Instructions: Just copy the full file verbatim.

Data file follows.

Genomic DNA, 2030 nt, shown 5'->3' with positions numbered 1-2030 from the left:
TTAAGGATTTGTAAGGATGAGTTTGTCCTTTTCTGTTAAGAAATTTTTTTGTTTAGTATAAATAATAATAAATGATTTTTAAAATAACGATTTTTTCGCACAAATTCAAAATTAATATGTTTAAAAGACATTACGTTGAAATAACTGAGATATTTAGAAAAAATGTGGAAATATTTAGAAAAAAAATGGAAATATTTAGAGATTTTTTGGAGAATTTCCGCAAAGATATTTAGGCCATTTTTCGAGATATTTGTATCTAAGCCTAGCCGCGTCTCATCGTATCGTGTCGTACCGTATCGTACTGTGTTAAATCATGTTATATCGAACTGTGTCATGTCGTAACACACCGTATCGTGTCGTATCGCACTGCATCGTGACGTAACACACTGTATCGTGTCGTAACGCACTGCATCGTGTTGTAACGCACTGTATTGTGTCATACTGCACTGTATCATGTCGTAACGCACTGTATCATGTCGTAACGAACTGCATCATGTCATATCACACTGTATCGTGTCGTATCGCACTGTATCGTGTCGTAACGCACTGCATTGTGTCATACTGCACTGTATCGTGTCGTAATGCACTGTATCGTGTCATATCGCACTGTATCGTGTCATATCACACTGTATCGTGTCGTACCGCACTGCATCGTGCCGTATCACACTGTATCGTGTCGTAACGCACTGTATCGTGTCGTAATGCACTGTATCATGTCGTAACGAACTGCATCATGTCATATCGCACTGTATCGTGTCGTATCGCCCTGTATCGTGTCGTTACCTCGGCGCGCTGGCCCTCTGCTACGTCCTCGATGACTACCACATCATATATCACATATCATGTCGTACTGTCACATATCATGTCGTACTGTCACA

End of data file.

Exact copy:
Genomic DNA, 2030 nt, shown 5'->3' with positions numbered 1-2030 from the left:
TTAAGGATTTGTAAGGATGAGTTTGTCCTTTTCTGTTAAGAAATTTTTTTGTTTAGTATAAATAATAATAAATGATTTTTAAAATAACGATTTTTTCGCACAAATTCAAAATTAATATGTTTAAAAGACATTACGTTGAAATAACTGAGATATTTAGAAAAAATGTGGAAATATTTAGAAAAAAAATGGAAATATTTAGAGATTTTTTGGAGAATTTCCGCAAAGATATTTAGGCCATTTTTCGAGATATTTGTATCTAAGCCTAGCCGCGTCTCATCGTATCGTGTCGTACCGTATCGTACTGTGTTAAATCATGTTATATCGAACTGTGTCATGTCGTAACACACCGTATCGTGTCGTATCGCACTGCATCGTGACGTAACACACTGTATCGTGTCGTAACGCACTGCATCGTGTTGTAACGCACTGTATTGTGTCATACTGCACTGTATCATGTCGTAACGCACTGTATCATGTCGTAACGAACTGCATCATGTCATATCACACTGTATCGTGTCGTATCGCACTGTATCGTGTCGTAACGCACTGCATTGTGTCATACTGCACTGTATCGTGTCGTAATGCACTGTATCGTGTCATATCGCACTGTATCGTGTCATATCACACTGTATCGTGTCGTACCGCACTGCATCGTGCCGTATCACACTGTATCGTGTCGTAACGCACTGTATCGTGTCGTAATGCACTGTATCATGTCGTAACGAACTGCATCATGTCATATCGCACTGTATCGTGTCGTATCGCCCTGTATCGTGTCGTTACCTCGGCGCGCTGGCCCTCTGCTACGTCCTCGATGACTACCACATCATATATCACATATCATGTCGTACTGTCACATATCATGTCGTACTGTCACA